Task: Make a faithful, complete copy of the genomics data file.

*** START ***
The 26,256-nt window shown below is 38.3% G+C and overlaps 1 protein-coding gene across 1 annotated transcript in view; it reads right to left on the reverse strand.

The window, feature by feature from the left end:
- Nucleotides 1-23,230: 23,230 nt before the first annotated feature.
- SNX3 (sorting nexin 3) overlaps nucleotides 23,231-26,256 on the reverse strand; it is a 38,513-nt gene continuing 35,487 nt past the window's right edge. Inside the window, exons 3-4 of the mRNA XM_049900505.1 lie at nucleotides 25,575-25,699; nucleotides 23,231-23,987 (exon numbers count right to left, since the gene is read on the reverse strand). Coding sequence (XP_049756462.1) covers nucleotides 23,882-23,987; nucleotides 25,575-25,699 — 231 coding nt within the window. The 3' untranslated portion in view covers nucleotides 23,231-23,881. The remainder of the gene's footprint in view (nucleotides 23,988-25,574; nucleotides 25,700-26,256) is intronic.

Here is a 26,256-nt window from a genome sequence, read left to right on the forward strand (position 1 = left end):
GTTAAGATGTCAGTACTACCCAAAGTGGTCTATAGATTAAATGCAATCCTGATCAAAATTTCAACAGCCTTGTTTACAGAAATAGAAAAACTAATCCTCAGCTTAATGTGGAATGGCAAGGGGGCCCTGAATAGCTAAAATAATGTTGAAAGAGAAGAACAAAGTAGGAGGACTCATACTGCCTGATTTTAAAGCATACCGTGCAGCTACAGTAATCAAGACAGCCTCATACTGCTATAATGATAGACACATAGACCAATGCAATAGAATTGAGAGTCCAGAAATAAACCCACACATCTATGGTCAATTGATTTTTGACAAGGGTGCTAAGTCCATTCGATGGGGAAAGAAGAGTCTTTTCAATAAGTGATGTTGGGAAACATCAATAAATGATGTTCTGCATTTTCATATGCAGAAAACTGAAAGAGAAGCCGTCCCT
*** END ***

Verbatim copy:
The 26,256-nt window shown below is 38.3% G+C and overlaps 1 protein-coding gene across 1 annotated transcript in view; it reads right to left on the reverse strand.

The window, feature by feature from the left end:
- Nucleotides 1-23,230: 23,230 nt before the first annotated feature.
- SNX3 (sorting nexin 3) overlaps nucleotides 23,231-26,256 on the reverse strand; it is a 38,513-nt gene continuing 35,487 nt past the window's right edge. Inside the window, exons 3-4 of the mRNA XM_049900505.1 lie at nucleotides 25,575-25,699; nucleotides 23,231-23,987 (exon numbers count right to left, since the gene is read on the reverse strand). Coding sequence (XP_049756462.1) covers nucleotides 23,882-23,987; nucleotides 25,575-25,699 — 231 coding nt within the window. The 3' untranslated portion in view covers nucleotides 23,231-23,881. The remainder of the gene's footprint in view (nucleotides 23,988-25,574; nucleotides 25,700-26,256) is intronic.

Here is a 26,256-nt window from a genome sequence, read left to right on the forward strand (position 1 = left end):
GTTAAGATGTCAGTACTACCCAAAGTGGTCTATAGATTAAATGCAATCCTGATCAAAATTTCAACAGCCTTGTTTACAGAAATAGAAAAACTAATCCTCAGCTTAATGTGGAATGGCAAGGGGGCCCTGAATAGCTAAAATAATGTTGAAAGAGAAGAACAAAGTAGGAGGACTCATACTGCCTGATTTTAAAGCATACCGTGCAGCTACAGTAATCAAGACAGCCTCATACTGCTATAATGATAGACACATAGACCAATGCAATAGAATTGAGAGTCCAGAAATAAACCCACACATCTATGGTCAATTGATTTTTGACAAGGGTGCTAAGTCCATTCGATGGGGAAAGAAGAGTCTTTTCAATAAGTGATGTTGGGAAACATCAATAAATGATGTTCTGCATTTTCATATGCAGAAAACTGAAAGAGAAGCCGTCCCT